Frangipani and adenium are not similar plants
The frangipani is considered to be the symbolic flower of Bali as it is often attached to canang, a Hindu offering in Bali, but many Japanese call it plumeria as it belongs to the Plumeria genus and is called Cambodia's flower (Bunga Kamboja) in Indonesia.
However, in Java, Bunga Kamboja, with its white flowers and thick dark green leaves, is often found in graveyards and is sometimes even called the 'Flower of the Dead' (Bunga Orang Mati), which does not seem to have a very auspicious image.
The frangipani is native to South America and not of Cambodian origin. However, in ancient times, people often planted them around cemeteries to provide shade for their tall growth, and it is believed that the flowers that fell on their graves carried magical and mystical energy.
Whenever I hear this anecdote, I am reminded of the story by Motojiro Kajii: "Under the cherry tree, there are dead bodies buried!".
The idea that the cherry blossoms bloom so beautifully because they must be absorbing nutrients from the corpse is a unique Asian idea, I think, in that it seeks a mystique about death.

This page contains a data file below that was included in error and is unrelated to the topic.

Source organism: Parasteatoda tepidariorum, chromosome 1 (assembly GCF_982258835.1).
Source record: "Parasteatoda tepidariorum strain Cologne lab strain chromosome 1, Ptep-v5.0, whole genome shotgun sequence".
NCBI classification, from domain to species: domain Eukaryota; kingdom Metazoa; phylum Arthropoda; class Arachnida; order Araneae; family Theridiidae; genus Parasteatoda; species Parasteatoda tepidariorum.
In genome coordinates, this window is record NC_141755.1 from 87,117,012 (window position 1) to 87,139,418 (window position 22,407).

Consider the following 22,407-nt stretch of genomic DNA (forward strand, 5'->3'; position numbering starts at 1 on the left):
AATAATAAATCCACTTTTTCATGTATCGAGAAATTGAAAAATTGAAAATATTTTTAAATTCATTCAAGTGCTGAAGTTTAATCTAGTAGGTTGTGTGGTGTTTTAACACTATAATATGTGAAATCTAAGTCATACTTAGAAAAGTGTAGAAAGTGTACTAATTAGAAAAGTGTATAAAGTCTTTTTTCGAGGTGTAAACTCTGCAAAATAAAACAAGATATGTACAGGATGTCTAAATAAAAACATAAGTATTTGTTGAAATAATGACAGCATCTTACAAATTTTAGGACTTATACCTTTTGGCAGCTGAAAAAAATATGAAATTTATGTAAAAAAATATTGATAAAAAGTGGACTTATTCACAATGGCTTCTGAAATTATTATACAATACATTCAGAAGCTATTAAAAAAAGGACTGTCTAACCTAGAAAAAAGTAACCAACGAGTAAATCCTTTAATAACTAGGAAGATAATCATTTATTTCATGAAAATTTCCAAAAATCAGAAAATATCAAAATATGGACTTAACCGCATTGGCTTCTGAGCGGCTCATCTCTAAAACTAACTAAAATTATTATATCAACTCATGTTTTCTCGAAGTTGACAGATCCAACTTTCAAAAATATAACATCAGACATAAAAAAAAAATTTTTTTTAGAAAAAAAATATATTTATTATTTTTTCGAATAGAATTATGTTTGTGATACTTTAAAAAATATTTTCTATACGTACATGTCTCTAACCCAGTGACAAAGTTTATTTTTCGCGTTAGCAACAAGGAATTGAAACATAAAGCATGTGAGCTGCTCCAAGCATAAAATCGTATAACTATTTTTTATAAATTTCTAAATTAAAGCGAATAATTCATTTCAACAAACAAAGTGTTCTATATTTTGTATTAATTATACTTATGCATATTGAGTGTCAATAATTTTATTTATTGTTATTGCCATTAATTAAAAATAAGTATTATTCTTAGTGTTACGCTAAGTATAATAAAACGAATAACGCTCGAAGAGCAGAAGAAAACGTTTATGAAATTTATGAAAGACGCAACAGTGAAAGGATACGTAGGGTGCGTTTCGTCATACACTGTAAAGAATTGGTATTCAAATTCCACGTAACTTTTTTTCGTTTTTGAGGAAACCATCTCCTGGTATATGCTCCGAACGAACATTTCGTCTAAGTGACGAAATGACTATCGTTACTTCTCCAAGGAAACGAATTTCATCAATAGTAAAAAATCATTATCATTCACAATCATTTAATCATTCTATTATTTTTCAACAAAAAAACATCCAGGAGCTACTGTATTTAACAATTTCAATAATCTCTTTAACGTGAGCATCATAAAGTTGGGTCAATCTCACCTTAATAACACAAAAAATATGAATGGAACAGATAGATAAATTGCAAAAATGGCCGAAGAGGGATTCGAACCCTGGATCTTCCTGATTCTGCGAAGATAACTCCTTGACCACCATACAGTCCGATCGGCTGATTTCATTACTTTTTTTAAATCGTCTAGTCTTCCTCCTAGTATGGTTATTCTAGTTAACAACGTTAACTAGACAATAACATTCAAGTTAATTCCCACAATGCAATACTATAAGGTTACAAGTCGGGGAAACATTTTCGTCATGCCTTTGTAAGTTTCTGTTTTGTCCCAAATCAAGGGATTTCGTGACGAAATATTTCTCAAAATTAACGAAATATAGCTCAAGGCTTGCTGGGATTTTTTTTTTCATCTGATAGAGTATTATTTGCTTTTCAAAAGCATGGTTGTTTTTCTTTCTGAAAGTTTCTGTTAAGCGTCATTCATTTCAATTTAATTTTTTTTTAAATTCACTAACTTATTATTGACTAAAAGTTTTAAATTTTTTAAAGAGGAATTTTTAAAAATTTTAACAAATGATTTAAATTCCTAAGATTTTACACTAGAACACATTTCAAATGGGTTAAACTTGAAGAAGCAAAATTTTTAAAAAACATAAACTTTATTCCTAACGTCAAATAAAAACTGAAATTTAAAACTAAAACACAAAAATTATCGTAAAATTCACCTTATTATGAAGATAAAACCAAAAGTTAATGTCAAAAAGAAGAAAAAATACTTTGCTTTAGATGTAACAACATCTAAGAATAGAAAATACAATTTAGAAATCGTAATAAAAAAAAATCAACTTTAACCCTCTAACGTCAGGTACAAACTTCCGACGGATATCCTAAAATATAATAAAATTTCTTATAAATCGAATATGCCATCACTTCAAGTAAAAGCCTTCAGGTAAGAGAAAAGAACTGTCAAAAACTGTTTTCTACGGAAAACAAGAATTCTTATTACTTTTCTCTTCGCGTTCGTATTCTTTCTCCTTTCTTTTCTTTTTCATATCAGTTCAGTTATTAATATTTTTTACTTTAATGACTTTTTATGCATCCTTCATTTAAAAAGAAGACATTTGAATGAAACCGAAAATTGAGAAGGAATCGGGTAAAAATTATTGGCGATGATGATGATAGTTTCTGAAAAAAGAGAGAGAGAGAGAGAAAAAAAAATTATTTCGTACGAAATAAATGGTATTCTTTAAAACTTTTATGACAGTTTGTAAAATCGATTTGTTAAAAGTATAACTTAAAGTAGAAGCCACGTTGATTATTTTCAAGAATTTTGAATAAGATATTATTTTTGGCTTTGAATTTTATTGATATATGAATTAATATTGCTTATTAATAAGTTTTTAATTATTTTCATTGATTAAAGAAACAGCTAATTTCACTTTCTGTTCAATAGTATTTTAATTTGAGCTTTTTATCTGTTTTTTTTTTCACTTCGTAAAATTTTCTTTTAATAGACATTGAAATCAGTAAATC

And the plant that looks like a miniature frangipani and can be planted like a bonsai is called Japanese frangipani in English, but in Indonesia it is called kamboja Jepang (Cambodia in Japan) and is classified in the genus adenium, so it is directly called adenium.
Adenium derives its name from the Yemeni port city of Aden, and is native to the arid regions of Africa and the Arabian peninsula, where its tubers have the ability to store water, so the term "miniature version of frangipani" is a misnomer, as it has very different characteristics from the frangipani, which is in the genus Plumeria.
In Indonesia there is a stereotypical idea of naming the big ones Bangkok (Bangkok) and the small ones Jepang (Japan), for example, the big durian is called Durian Bangkok, the big, feisty chicken for cockfighting is called ayam Bangkok, and the frangipani A miniature version of adenium is called kamboja Jepang, and women's sanitary napkins are sometimes called roti Jepang (Japanese bread).
Adeniums are prone to pests.
One of the top three spider mite prone plants we grow is the adenium, and when I check the leaves when I feel they are yellow and listless, I find spider threads near the base of the leaves and black spots of mites on the underside of the leaves, so I spray the affected area with an insecticide (anti hama), scrape it off with my finger and then wipe it off with a wet wipe.
Adeniums are known as 'desert roses' by nature and are often placed on sunny balconies or by pools, where they can be scorched by direct sunlight in the daytime, but they have a habit of trying to store water and nutrients in their tubers, so if you water and fertilize them too much because of the dryness, the tuber itself will rot and soften.